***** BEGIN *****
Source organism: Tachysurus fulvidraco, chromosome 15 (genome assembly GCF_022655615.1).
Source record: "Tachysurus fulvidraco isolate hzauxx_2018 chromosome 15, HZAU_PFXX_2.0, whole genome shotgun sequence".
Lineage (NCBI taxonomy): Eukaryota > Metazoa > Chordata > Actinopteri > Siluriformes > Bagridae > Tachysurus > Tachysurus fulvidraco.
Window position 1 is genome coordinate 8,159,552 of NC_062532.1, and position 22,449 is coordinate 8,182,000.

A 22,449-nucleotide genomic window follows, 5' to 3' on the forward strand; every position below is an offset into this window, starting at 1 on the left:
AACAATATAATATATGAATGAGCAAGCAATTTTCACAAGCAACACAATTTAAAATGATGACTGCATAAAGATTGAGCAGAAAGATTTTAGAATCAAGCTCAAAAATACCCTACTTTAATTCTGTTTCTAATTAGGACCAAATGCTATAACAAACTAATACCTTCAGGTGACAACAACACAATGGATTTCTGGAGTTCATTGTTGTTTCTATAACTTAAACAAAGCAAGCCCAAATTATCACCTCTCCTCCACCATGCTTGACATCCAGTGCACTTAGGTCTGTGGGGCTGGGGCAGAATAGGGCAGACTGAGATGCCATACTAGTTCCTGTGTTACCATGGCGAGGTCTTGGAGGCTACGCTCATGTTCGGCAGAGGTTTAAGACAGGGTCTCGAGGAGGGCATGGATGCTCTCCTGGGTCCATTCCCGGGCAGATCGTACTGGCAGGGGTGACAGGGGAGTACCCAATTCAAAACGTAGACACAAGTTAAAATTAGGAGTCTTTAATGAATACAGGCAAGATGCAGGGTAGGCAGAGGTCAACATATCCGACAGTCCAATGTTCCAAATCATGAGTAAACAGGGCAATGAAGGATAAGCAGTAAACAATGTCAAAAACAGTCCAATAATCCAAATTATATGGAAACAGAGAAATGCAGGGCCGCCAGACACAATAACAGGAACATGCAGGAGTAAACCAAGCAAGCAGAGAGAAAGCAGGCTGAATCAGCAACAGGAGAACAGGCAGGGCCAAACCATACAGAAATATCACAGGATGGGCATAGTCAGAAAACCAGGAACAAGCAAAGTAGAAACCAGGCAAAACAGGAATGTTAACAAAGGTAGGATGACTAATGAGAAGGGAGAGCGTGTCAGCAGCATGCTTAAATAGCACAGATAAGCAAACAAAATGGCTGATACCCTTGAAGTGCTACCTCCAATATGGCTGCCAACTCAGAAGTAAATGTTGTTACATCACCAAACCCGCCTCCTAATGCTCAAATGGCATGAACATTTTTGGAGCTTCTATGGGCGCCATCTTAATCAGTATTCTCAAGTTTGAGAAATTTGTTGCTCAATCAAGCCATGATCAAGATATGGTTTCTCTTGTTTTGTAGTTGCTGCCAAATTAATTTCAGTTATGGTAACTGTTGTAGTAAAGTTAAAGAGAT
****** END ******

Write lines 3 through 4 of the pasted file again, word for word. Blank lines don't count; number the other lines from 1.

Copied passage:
Lineage (NCBI taxonomy): Eukaryota > Metazoa > Chordata > Actinopteri > Siluriformes > Bagridae > Tachysurus > Tachysurus fulvidraco.
Window position 1 is genome coordinate 8,159,552 of NC_062532.1, and position 22,449 is coordinate 8,182,000.